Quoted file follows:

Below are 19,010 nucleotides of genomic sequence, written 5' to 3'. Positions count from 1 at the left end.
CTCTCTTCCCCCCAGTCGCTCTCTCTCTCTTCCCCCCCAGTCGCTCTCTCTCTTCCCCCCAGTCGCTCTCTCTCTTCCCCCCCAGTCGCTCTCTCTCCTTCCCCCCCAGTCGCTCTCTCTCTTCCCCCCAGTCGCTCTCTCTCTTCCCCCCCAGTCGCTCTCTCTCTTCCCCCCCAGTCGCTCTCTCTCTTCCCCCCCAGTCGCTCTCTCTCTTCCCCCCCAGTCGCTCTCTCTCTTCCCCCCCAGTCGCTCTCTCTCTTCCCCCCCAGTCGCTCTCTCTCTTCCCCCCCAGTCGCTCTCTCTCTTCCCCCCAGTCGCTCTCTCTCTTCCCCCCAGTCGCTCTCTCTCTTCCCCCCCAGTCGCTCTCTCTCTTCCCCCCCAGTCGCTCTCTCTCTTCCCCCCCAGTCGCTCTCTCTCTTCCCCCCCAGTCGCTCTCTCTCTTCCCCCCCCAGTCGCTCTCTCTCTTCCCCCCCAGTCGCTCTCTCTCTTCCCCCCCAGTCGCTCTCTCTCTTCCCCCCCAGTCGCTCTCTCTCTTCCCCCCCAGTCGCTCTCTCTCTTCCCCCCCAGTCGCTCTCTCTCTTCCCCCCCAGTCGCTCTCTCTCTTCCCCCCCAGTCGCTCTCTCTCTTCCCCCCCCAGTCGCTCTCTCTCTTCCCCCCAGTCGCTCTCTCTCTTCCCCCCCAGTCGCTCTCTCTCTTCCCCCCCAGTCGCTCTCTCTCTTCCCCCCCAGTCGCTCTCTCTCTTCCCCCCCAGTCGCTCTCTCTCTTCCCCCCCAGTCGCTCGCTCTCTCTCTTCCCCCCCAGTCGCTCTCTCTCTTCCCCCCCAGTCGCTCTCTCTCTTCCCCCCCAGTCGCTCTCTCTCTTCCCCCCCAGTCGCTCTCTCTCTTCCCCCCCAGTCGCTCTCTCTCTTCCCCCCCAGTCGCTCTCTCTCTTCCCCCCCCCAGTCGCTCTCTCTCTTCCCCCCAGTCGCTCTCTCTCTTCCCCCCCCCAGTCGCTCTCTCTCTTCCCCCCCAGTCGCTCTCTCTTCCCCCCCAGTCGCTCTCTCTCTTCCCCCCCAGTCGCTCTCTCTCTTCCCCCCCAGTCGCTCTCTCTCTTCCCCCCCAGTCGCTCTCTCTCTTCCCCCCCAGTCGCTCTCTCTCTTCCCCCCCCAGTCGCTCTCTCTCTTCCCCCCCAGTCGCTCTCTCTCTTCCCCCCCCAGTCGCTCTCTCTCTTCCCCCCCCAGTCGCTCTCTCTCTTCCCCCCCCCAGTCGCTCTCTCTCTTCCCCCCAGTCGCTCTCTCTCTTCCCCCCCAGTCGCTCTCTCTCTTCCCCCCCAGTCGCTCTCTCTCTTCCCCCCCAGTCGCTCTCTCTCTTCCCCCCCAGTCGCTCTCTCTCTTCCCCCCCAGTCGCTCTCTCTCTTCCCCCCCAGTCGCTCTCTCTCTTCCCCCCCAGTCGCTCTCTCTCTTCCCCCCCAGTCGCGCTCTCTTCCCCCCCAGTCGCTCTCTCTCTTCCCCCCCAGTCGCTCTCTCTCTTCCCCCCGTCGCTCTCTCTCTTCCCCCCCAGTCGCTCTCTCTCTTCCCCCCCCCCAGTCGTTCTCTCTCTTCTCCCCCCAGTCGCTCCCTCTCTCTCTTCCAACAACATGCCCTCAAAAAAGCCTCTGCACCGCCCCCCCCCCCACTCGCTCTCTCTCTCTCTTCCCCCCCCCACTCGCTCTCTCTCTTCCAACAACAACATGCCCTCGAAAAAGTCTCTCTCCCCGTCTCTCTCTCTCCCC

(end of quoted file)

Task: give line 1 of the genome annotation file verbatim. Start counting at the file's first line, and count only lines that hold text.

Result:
Below are 19,010 nucleotides of genomic sequence, written 5' to 3'. Positions count from 1 at the left end.